Di­vorce Diaries

When you’ve met your ‘ideal man’ but the ro­mance fails, how do you even know what to look for any more?

NEXT (New Zealand) - - Contents - by Sarah Quigley

Get­ting up early is one of my least favourite things, up there with fly­ing long-haul and fil­ing tax. I’ve set two alarm clocks five min­utes apart, to make sure I don’t sleep in, but I’m so dazed from the first one that I for­get about the sec­ond one and I’m al­ready in the shower when a gi­ant ham­mer­ing starts up in my hall­way. Dr Now, my iras­ci­ble neigh­bour down­stairs, has been wo­ken by Alarm Clock Num­ber Two and is thump­ing on his ceil­ing with a broom.

“Sorry, sorry!” I sprint from the bath­room to the bed­room, and then from the bed­room to the kitchen, and drink a pot of cof­fee in un­der four min­utes while I stash keys in bag, and bag in book bag, and exit the house five hours be­fore I would nor­mally.

The sun is blaz­ing and I wince my way to the park on the cor­ner, where Tiny is lolling on a wall, face turned bliss­fully to the UV rays. “Beau­ti­ful morn­ing!” he says with the pos­i­tive at­ti­tude of those to whom early ris­ing comes nat­u­rally.

Our lit­tle cob­bled-streeted neigh­bour­hood seems to be ex­pe­ri­enc­ing its own ver­sion of morn­ing rush hour.

“Where are they all go­ing?” I ask, be­wil­dered.

“God knows!” Tiny looks blank. “They’re all cre­atives, after all. It’s not like any of them have real jobs to get to.”

Soon it’s clear that ev­ery­one is headed to the same place as Tiny and I: the new bak­ery that’s al­ready so pop­u­lar no one can get a seat but ev­ery­one hangs around any­way, want­ing to see and be seen. “Bo­hemian Ber­lin isn’t what it used to be!” Tiny snatches up the last two or­ganic wal­nut rolls be­fore they can be bought by a well-groomed hip­ster with hands full of gleam­ing Ap­ple de­vices.

We take our break­fast out­side to a bench, giv­ing Tiny am­ple op­por­tu­nity to eye up the pa­rade of ur­ban males: shaved heads, mas­sive beards, but­toned-up shirts, rolled-up trousers, acres of man-an­kle. “Not my type…” he muses a lit­tle too au­di­bly. “Def­i­nitely not my type… That’s my type… And that could be my type…”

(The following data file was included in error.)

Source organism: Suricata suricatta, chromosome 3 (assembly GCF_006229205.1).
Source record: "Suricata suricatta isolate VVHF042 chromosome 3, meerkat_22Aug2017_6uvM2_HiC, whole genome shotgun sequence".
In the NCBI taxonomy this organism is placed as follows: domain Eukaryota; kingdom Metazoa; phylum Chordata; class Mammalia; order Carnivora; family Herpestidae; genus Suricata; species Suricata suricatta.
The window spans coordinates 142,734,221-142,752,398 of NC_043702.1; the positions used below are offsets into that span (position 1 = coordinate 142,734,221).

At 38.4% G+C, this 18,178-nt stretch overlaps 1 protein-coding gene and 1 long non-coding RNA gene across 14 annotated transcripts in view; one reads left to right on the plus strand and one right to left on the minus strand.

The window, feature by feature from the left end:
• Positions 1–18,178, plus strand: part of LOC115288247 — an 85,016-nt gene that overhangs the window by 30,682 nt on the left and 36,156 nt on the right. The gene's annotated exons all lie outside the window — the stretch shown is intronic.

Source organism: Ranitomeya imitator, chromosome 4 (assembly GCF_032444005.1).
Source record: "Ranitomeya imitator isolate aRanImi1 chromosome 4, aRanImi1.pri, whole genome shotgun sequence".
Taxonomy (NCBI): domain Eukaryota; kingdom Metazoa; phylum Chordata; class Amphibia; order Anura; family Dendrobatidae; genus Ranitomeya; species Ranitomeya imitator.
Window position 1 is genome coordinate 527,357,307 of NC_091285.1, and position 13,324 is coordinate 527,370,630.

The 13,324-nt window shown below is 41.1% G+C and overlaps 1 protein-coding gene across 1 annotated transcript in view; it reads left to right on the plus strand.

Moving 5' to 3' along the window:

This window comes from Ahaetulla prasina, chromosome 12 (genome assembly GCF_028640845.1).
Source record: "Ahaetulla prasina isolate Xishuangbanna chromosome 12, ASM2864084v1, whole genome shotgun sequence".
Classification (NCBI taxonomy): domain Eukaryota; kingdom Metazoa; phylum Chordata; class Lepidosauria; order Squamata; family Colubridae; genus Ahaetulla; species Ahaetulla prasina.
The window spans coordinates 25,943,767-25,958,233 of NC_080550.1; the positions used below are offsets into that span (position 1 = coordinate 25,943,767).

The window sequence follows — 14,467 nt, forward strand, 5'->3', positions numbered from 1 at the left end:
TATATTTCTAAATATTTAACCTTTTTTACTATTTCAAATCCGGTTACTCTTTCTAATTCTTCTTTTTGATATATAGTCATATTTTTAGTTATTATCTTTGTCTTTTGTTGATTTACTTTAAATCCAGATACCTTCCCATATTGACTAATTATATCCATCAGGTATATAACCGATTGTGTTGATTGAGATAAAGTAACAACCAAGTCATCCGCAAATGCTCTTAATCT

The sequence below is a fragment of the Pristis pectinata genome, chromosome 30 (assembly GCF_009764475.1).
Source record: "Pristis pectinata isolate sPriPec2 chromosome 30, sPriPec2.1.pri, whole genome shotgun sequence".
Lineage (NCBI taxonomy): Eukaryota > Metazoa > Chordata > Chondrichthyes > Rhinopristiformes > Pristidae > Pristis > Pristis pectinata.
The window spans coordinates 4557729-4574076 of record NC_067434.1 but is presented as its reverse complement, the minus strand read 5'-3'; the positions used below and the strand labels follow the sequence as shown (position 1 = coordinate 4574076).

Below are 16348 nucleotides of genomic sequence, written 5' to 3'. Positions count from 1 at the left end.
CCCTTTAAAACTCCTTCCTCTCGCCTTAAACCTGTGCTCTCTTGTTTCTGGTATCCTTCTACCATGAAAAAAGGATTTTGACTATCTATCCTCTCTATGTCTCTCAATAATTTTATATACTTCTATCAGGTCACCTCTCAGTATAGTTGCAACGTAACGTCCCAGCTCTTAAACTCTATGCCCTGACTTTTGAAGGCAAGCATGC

“But none of your types look any­thing like your boyfriend,” I say at last.

“That’s right. I have var­i­ous types. A street type, a club type, and just one AtH­ome type. Don’t you?”

I’m at a loss for words. After di­vorce, how do we re­ally know what our types are? Ob­vi­ously we think our type is the one we marry – un­til di­vorce proves con­clu­sively that it’s not.

I catch a tram far, far away from Hip­sterLand into the depths of a Ber­lin sub­urb, feel­ing in­creas­ingly con­fused. So the good-look­ing, volatile, Scan­di­na­vian artis­tic man I mar­ried wasn’t my type. Nei­ther was the busi­ness­man who knew a lot about the share­mar­ket but had never heard of Vir­ginia Woolf. Nei­ther was the nervy yet con­fi­dent youth­ful ac­tor… Should we try harder to iden­tify our type, so we can ac­tively seek them out? Or should we al­low Fate to choose and de­cide on our type ret­ro­spec­tively?

Thoughts rat­tle in my head, the tram rat­tles to a halt – and there’s the vast grey school build­ing, look­ing as invit­ing as the row of early starts that lie ahead. I’ve en­rolled for a full-time lan­guage course to take my mind off my re­cent break-up with Glove Boy, whose raw up­set­ness seemed not part of his usual ac­tor shtick.

In­side the class­room are 20 un­knowns. Bearded, clean-shaven; spiky hair, no hair; suits, jeans; Korean, Arab, Ja­panese. “Guten Mor­gen,” I mum­ble. As I head for an empty seat. I can’t help won­der­ing: will all these peo­ple soon re­veal them­selves to be types? Are we just vari­a­tions on a hu­man theme? Curs­ing Tiny and his in­sou­ciant cer­tainty, curs­ing di­vorce and the un­cer­tainty that comes in its wake, I open my blank note­book. I’m as ex­pec­tant and clue­less as the page be­fore me.

Should we al­low Fate to choose and de­cide on our type ret­ro­spec­tively?

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